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Pathways of Inflammatory Activation in Alzheimer's Disease: Potential Targets for Disease Modifying Drugs

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In the human brain several cell types are capable of initiating and amplifying a brain specific inflammatory response involving the synthesis of cytokines, prostaglandins and oxygen free radicals. In Alzheimer's disease (AD), signs of an inflammatory activation of microglia and astroglia are present inside and outside amyloid deposits. Cell culture and animal models suggest an interactive relationship between inflammatory activation, reduced neuronal functioning and deposition of amyloid. The activation of inflammation-associated enzymes such as p38 mitogen-activated protein kinase (p38 MAPK) and cycloxygenase-2 (COX-2) is not restricted to glial cells but also found in neurons and may contribute to intraneuronal damage.

Epidemiological studies have shown a reduced risk of AD among users of anti-inflammatory drugs. Therefore, anti-inflammatory drugs have become the focus of several new treatment strategies. Small clinical trials with non-steroidal anti-inflammatory drugs (NSAIDs) such as indomethacin and diclofenac showed a trend for a disease modifying effect, while clinical trials with steroids did not show a beneficial effect. NSAIDs may not only act on COX-2 but also inhibit COX-1 activity or activate peroxisome proliferator-activated receptor gamma (PPAR. Among promising new strategies to reduce the inflammatory activation in the CNS interfering with intracellular pro-inflammatory pathways has been shown to be effective in various cell culture and animal models. Inhibitors of p38MAPK and PPAR agonists may be suitable agents to suppress inflammatory activation in AD.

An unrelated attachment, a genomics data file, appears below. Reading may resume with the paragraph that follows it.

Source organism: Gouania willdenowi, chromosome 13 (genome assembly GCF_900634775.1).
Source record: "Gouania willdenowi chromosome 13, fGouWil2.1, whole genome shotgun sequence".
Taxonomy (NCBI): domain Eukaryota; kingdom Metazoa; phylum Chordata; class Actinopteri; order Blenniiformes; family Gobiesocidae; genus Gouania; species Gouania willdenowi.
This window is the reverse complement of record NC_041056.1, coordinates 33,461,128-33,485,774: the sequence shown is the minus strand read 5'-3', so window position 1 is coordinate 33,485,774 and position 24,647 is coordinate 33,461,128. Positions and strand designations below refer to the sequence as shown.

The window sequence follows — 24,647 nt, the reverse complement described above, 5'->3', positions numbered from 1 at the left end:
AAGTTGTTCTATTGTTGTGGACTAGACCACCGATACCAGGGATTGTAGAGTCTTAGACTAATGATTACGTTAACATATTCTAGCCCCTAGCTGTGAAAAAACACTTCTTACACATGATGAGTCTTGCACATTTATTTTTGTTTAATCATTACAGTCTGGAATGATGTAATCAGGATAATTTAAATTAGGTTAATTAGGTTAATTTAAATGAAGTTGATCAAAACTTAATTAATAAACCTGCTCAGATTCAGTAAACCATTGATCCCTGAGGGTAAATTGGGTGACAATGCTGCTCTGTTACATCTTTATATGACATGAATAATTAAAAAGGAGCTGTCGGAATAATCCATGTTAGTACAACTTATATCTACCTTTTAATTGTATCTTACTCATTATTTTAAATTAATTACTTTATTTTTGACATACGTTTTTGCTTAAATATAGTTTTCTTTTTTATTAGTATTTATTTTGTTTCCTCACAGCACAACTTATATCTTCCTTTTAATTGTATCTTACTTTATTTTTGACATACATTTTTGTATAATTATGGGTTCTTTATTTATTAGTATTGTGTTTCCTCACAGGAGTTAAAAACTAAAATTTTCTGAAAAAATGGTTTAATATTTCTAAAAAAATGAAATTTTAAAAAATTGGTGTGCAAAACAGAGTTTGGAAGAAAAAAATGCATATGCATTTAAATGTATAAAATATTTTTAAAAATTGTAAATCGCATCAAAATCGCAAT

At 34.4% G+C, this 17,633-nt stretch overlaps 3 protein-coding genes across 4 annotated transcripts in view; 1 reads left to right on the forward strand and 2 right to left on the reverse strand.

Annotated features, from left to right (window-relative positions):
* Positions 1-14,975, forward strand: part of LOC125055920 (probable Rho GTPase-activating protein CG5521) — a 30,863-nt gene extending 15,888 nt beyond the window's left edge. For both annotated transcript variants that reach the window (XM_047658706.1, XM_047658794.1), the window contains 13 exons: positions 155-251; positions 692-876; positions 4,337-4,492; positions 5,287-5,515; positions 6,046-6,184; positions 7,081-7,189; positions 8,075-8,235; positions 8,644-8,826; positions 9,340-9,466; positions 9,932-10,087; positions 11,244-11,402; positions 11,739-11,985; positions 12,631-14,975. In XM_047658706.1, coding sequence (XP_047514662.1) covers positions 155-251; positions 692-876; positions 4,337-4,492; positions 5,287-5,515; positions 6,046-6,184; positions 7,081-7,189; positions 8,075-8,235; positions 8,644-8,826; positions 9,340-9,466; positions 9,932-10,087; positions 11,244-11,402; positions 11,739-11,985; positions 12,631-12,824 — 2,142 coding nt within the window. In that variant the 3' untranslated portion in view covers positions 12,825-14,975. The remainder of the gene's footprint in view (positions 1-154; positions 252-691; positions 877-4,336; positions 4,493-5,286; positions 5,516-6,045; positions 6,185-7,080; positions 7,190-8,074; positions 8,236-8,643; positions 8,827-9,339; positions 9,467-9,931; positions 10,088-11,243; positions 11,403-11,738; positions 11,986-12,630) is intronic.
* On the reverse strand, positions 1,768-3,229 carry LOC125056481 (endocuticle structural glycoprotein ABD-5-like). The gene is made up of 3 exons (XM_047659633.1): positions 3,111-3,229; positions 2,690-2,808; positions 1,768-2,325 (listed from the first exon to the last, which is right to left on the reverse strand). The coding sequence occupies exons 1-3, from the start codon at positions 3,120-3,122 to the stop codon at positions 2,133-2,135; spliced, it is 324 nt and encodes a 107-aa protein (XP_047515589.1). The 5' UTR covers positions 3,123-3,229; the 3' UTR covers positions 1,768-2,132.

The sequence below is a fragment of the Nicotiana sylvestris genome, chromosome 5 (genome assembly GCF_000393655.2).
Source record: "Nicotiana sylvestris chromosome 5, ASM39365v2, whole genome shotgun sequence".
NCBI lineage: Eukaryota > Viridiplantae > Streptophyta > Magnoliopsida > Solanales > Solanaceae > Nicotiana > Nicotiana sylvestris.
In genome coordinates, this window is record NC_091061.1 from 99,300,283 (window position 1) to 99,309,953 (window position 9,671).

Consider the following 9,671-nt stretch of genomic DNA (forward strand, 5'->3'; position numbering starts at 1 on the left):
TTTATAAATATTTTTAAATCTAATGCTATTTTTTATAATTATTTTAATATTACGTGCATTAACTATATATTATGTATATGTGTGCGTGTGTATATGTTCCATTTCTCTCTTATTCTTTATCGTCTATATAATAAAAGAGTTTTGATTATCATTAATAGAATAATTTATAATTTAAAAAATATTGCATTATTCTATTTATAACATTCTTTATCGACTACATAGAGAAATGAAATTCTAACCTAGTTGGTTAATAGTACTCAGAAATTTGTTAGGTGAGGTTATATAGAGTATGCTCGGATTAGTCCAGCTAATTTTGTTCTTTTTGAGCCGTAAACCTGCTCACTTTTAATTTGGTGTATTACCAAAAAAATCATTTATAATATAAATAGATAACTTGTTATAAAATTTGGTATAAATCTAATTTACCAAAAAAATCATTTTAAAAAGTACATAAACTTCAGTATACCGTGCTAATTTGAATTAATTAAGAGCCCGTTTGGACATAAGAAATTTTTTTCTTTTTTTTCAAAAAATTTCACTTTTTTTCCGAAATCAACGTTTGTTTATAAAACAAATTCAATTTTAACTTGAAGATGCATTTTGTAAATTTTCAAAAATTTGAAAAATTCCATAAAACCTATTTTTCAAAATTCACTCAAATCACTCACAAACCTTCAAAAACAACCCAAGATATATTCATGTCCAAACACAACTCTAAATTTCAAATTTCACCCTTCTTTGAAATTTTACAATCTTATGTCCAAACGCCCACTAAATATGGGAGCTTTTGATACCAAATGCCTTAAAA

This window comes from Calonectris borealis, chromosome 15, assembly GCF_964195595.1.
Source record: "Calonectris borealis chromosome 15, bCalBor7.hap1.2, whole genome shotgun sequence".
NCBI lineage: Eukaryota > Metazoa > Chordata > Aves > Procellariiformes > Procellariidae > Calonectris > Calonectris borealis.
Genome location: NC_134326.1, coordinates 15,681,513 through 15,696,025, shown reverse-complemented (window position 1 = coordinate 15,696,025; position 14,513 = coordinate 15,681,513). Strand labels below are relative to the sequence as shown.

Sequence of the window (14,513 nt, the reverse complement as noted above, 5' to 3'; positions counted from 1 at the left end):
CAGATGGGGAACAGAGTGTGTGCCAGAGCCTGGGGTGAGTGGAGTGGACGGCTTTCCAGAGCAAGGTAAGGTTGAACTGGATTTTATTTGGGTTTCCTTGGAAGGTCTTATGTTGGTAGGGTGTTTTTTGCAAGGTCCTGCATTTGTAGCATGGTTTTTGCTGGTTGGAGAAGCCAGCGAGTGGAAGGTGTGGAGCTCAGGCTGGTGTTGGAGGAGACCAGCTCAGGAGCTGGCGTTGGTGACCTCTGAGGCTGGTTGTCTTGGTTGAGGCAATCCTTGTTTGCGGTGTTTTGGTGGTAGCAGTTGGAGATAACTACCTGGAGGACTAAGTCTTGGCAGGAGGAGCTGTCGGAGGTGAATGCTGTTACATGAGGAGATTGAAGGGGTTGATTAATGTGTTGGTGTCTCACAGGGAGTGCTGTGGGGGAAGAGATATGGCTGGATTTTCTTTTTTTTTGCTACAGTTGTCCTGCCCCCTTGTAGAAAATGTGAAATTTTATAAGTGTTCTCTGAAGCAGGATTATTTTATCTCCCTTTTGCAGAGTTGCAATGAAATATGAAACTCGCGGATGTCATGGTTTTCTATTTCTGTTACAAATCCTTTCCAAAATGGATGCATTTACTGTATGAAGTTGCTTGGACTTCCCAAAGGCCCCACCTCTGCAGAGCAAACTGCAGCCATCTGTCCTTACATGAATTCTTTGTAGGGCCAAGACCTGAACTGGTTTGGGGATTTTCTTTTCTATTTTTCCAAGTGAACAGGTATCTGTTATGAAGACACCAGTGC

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Keywords: Alzheimers Disease; Astroglia; Microglia; anti-inflammatory drugs; cycloxygenase-2 (COX-2); non-steroidal anti-inflammatory drugs (NSAIDs); p38 mitogen-activated protein kinase (p38 MAPK); peroxisome proliferator-activated receptor

Document Type: Review Article

Publication date: 2002-01-01

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  • Current Medicinal Chemistry covers all the latest and outstanding developments in medicinal chemistry and rational drug design. Each issue contains a series of timely in-depth reviews written by leaders in the field covering a range of the current topics in medicinal chemistry. Current Medicinal Chemistry is an essential journal for every medicinal chemist who wishes to be kept informed and up-to-date with the latest and most important developments.
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